KCTM bluegrass band bound for China

KCTM delegation on a previous China trip: Morehead State University president, Dr. Wayne D. Andrews, Michelle Canning, President Gao, Nathan Kiser, Raymond W. McLain, Linda Jean Stokley, Thomas Albert and Beau LambertOn Friday, a bluegrass band from the Kentucky Center for Traditional Music at Morehead State University will depart for a tour of the People’s Republic of China. This is the third time that students from the program have been invited to share American folk arts with Chinese citizens, and the first time taking a full band.

Program Director Raymond McLain tells us that the student band, which he will accompany, will perform seven concerts over ten days in Beijing and several others cities in the Tianjin province. A number of the shows will be at Chinese music festivals and one of the students, Michelle Canning, has learned one song each in Mandarin and Cantonese, the two principal languages in the PRC.

In addition to Michelle, who plays guitar and banjo, the KCTM band will include Samantha Cunningham on fiddle and guitar, Justin Harrison on mandolin, Daxson Lewis on banjo, Lauren Price on mandolin, and Leanna Price on fiddle.

McLain is very high on these young musicians, and was eager to share that Harrison will be touring this summer with Karl Shiflett when they return from China. He feels that it’s a great opportunity for them all to perform overseas, and see such a faraway culture, while still in college.

Raymond McLain“It’s wonderful for these young people, and we have some very talented students. It’s going to be an entertaining show.

The Chinese are very interested in the fact that we are preserving and developing this part of our heritage. It’s something that is very important to them as well.”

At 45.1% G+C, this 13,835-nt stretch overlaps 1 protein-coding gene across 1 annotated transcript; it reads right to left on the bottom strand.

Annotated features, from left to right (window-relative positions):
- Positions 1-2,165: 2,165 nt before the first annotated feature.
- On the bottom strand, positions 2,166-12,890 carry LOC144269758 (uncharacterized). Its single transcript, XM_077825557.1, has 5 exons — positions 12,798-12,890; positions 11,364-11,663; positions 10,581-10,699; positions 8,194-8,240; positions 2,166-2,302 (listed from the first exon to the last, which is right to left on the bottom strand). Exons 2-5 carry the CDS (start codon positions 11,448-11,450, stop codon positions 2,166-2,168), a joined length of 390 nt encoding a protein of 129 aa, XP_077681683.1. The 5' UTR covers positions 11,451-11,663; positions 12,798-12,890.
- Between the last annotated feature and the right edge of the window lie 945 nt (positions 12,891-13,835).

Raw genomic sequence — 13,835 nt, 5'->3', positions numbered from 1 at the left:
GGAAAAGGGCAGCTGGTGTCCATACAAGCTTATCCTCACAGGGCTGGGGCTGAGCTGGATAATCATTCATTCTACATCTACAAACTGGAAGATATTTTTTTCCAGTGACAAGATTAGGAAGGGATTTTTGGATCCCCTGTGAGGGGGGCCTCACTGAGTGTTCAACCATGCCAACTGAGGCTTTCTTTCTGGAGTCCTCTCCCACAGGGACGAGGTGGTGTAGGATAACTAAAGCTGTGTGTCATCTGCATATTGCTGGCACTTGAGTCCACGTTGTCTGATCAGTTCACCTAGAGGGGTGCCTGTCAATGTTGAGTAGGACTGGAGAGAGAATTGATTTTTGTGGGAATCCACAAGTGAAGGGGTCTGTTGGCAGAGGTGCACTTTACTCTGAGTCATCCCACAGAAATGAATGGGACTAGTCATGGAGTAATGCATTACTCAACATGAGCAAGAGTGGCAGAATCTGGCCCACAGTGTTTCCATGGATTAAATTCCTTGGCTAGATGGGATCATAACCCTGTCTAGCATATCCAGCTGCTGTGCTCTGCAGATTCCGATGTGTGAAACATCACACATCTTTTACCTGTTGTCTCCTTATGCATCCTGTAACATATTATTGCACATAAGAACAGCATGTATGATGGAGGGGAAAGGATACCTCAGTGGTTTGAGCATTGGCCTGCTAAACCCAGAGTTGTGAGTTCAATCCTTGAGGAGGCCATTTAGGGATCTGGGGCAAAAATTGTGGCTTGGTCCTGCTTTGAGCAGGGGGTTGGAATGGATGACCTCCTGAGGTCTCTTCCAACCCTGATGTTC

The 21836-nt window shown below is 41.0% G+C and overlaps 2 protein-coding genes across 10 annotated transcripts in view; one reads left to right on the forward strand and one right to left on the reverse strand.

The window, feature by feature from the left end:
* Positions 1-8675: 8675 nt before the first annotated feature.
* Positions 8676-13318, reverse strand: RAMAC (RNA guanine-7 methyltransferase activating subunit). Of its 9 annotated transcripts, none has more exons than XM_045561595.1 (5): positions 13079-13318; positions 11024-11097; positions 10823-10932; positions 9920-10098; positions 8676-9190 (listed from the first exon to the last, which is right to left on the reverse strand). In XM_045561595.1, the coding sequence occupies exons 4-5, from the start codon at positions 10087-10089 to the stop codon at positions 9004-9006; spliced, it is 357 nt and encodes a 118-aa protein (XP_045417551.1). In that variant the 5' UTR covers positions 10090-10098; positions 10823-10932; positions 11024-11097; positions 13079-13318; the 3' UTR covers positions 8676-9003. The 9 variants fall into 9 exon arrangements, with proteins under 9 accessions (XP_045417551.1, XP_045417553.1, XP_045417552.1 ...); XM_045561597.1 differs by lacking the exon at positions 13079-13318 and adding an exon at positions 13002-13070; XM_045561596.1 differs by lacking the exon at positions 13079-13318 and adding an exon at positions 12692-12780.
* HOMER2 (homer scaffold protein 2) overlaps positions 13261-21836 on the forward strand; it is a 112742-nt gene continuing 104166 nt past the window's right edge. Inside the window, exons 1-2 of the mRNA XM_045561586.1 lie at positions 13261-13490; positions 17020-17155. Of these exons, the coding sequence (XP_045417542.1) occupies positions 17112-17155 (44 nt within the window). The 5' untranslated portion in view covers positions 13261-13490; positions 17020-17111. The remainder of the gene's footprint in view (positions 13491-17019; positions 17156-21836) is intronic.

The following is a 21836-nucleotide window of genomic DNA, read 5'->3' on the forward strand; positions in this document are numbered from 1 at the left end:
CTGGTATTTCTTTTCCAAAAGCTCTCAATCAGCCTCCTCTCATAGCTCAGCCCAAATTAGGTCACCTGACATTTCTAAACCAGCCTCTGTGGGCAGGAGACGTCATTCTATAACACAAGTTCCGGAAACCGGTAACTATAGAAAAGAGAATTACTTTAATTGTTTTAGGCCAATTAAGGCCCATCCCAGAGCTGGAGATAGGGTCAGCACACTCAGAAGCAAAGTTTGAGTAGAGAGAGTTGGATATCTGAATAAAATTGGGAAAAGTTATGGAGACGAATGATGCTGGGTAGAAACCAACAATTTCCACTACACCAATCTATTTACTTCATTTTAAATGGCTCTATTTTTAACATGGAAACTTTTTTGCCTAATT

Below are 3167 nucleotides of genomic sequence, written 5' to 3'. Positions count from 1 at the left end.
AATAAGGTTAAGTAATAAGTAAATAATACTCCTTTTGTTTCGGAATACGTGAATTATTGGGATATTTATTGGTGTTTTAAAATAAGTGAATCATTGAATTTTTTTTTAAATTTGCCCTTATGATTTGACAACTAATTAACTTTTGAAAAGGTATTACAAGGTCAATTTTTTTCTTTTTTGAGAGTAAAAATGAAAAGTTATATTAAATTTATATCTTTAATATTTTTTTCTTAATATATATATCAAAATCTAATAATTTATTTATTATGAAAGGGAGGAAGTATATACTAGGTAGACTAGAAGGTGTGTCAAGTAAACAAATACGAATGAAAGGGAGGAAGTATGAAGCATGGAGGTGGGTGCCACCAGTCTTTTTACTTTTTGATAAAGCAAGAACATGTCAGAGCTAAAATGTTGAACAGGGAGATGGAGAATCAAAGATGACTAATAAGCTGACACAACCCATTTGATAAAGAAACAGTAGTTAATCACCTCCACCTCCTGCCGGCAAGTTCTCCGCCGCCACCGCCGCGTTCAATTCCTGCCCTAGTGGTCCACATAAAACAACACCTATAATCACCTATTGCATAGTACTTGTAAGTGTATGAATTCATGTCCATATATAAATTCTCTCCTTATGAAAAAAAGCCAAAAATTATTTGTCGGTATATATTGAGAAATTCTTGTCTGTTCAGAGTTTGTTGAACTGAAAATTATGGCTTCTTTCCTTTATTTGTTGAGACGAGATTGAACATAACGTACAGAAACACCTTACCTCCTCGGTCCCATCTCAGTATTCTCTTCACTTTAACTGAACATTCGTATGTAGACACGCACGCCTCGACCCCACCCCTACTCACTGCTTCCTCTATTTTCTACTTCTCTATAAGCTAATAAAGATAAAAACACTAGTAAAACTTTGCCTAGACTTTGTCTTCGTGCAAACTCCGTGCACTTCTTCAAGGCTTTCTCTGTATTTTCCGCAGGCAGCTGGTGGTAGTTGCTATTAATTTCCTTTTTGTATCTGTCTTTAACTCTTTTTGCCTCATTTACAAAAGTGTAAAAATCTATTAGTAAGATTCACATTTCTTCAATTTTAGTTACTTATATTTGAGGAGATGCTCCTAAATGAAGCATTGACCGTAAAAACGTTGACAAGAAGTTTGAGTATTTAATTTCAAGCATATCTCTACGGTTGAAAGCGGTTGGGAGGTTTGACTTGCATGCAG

Nearly all the costs for the trip are being borne by the promoters of the various venues where they will perform, with a small assist from the University. Raymond says that Dr. Wayne D. Andrews, Morehead State President, is a big supporter of his program, and is a fine bluegrass banjo picker on top of being a highly regarded academic.

Help arranging this tour has also come from Li Dongfeng, a noted Chinese watercolorist who spends part of each year teaching art at Morehead State. Raymond says that Li is very well-connected with the arts community in China, and has helped introduce them to venues and promoters.

On earlier trips, McLain has found that the Chinese students were very enthusiastic about bluegrass, and eager to find a way to communicate and become social media friends with our students, despite the control exercised by the government.

“There is a language barrier, but the Chinese are very gracious hosts, and have taken very good care of us in the past.”

He promises to try and send photos and updates from their tour, if he is able to get online reliably.

The band will offer a concert tonight at the Rowan County Arts Center in Morehead, a dress rehearsal of sorts for the show they will put on in PRC.

Morehead State offers a Bachelors of Arts Degree in Traditional Music that is fully-accredited by the National Association of Schools of Music. They also have a relationship with Kentucky’s Hazard Community College in Hyden to accept all the credits from their Professional Studio Artist program for students who want to go on to a four year degree.

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About the Author

John Lawless

John had served as primary author and editor for The Bluegrass Blog from its launch in 2006 until being folded into Bluegrass Today in September of 2011. He continues in that capacity here, managing a strong team of columnists and correspondents.